LEGAL CAPACITY OF A CONTRACT IN INDIAN CONTRACT LAW

LEGAL CAPACITY

Legal Capacity to contract refers to the ability to lawfully engage in a deal. The capacity to contract binds the contracting parties with an obligation to follow it. However, only a few people have the ability or skill to form a contract. This article discusses the fundamental elements required for a person to be competent to create a contract.

REQUIREMENTS FOR A PERSON ENTERING INTO A CONTRACT UNDER THE LAW

The Indian Contract Act of 1872, Section 11 specifies the requirements that allow a person in India to engage in contracts, the section states that:

“Every individual who is of sound mind and is not disqualified from contracting by any law to which he is subject is competent to contract.”

The parties’ ability to make a contract is one of the most important aspects of a legal contract. Section 11 of the Indian Contract Act, 1872, states that a person’s ability to contract is determined by three factors:

  • reaching the age of majority,
  • being of sound mind, and
  • not be barred from doing so by any legislation to which he is subject.

According to the laws of the nation in which he resides, a person must have reached the age of majority.

The Indian Majority Act of 1875 governs the age of majority in India. An Indian citizen is said to have reached the age of majority when he or she has completed eighteen years of age, according to Section 3 of the Indian Majority Act, 1875.

MINOR CAPACITY TO CONTRACT

A minor in India is a citizen of India who has not reached the age of eighteen. A minor is unable to consider the nature of the obligations deriving from a contract. As a result, a contract with a minor is void ab initio (void from the start) and cannot be enforced in court. As a result, a party cannot compel a minor to carry out his or her portion of the agreement’s duties.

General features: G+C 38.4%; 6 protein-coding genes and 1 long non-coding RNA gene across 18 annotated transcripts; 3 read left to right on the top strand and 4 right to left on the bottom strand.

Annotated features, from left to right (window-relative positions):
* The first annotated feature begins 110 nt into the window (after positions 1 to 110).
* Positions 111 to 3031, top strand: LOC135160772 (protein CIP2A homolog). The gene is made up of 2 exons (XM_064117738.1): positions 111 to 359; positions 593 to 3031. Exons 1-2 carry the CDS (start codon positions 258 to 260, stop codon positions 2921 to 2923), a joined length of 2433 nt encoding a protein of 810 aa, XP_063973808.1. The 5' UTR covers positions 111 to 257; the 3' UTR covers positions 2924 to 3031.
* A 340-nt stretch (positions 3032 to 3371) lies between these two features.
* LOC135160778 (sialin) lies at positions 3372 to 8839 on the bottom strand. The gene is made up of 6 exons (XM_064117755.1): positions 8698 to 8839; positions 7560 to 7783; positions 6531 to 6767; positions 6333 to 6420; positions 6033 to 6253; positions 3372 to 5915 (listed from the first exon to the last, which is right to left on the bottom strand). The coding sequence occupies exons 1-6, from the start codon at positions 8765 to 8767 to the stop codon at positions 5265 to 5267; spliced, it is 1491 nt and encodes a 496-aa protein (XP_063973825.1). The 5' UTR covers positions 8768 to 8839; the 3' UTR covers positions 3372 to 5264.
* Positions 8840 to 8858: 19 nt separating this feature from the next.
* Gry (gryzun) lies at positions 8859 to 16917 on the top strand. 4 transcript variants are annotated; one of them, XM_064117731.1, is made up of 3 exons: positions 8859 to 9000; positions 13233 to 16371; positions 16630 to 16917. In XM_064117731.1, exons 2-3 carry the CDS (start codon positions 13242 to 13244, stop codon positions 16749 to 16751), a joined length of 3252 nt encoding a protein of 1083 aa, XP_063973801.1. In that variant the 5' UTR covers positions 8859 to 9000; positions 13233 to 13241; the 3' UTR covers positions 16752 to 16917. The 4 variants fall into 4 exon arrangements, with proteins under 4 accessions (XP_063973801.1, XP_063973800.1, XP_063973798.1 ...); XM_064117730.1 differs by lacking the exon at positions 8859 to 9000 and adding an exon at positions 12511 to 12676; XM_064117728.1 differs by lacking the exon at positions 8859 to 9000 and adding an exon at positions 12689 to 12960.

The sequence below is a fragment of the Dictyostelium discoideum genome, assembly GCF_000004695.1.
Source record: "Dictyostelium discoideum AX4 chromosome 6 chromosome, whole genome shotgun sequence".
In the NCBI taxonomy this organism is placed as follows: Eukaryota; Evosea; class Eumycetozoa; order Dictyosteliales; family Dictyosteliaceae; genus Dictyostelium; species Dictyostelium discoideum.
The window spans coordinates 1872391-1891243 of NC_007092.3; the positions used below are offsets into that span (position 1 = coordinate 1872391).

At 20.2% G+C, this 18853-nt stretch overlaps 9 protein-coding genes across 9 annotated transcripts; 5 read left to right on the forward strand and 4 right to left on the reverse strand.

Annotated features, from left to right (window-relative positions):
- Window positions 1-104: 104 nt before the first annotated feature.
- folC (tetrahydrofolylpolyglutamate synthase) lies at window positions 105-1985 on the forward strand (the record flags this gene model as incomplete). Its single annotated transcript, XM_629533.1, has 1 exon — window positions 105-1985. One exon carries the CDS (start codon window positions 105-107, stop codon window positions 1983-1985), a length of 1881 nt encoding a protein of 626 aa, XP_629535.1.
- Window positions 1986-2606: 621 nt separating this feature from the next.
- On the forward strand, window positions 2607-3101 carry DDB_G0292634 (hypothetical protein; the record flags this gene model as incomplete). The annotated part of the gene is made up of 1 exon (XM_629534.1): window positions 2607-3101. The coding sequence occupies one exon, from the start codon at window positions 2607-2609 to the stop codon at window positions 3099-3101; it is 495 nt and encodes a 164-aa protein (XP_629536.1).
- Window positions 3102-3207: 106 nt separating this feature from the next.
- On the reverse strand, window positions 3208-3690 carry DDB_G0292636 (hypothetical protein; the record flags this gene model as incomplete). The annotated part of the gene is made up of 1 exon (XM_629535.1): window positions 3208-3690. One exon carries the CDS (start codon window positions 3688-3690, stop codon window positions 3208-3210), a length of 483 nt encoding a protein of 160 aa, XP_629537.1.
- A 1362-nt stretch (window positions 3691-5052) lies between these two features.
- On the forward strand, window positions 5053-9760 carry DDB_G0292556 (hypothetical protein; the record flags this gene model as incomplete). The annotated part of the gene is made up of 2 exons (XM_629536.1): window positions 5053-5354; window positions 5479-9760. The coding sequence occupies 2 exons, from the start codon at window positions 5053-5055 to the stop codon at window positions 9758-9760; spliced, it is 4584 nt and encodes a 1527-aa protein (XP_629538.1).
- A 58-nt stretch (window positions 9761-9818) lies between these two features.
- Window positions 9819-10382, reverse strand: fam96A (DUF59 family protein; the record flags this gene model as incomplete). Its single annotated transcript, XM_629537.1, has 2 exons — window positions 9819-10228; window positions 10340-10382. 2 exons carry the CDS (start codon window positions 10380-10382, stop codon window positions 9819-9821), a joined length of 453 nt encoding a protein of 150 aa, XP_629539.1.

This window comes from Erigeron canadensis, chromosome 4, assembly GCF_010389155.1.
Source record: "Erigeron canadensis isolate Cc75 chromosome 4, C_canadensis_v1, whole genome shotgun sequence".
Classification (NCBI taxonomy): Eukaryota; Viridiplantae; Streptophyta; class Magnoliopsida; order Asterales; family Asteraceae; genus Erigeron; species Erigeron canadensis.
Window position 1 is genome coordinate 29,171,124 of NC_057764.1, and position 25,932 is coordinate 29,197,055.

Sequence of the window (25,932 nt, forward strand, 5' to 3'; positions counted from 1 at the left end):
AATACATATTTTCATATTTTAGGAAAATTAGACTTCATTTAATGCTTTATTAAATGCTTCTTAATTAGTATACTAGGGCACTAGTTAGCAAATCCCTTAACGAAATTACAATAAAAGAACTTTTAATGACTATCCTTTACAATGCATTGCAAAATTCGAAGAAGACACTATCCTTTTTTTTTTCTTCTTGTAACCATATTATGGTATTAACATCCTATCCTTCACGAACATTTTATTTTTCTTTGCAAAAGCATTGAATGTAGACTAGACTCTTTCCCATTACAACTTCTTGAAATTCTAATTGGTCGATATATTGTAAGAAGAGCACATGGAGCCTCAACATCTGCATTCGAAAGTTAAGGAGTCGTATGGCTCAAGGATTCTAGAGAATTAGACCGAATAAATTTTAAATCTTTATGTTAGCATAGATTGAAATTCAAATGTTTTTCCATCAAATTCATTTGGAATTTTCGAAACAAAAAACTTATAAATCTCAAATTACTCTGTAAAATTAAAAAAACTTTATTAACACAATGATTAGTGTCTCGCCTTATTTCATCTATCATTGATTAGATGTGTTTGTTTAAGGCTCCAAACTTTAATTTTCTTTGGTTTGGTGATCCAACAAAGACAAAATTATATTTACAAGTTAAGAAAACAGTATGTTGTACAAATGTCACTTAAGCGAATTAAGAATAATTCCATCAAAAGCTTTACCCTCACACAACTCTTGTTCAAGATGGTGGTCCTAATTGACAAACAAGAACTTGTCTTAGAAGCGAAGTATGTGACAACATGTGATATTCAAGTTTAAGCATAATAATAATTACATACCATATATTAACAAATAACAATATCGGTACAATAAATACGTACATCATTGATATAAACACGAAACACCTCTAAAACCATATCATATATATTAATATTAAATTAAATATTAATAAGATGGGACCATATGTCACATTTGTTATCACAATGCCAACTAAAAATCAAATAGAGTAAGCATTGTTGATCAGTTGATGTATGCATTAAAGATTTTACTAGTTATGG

The contract entered into with a minor is null and void.

If anybody under the age of 18, lacks the legal ability to contract, any agreement formed with a child is null and void from the start (from the beginning).

Also, because a contract entered into by a minor is void ab initio, the deal cannot be ratified even after the child reaches the majority. A void agreement, on the other hand, cannot be ratified.

A Minor can be a Contract Beneficiary

A minor cannot engage in a contract, but he can benefit from one. While a minor cannot become a partner in a partnership business, the advantages of the firm can be given to him, according to Section 30 of the Indian Partnership Act, 1932. A minor can plead minority even if he falsely portrays himself as a major and takes out a loan or enters into a contract. A minor cannot be held liable under the law of estoppel. He may use his minority to his advantage.

Guardian’s Contract

A guardian of a child can enter into a legal contract on the minor’s behalf under certain situations. A contract entered into by the guardian for the benefit of the minor can also be enforced by the minor. A contract for the purchase of immovable property cannot, however, bind a minor.

However, a contract for the sale of a child’s property entered into by a certified guardian of a minor appointed by the Court and approved by the Court can be enforced.

Insolvency

A minor cannot be declared bankrupt since he is unable to obtain obligations. Also, if there are any outstanding debts from the minor’s holdings, he is not personally accountable for them.

A Minor and an Adult Sign a Joint Contract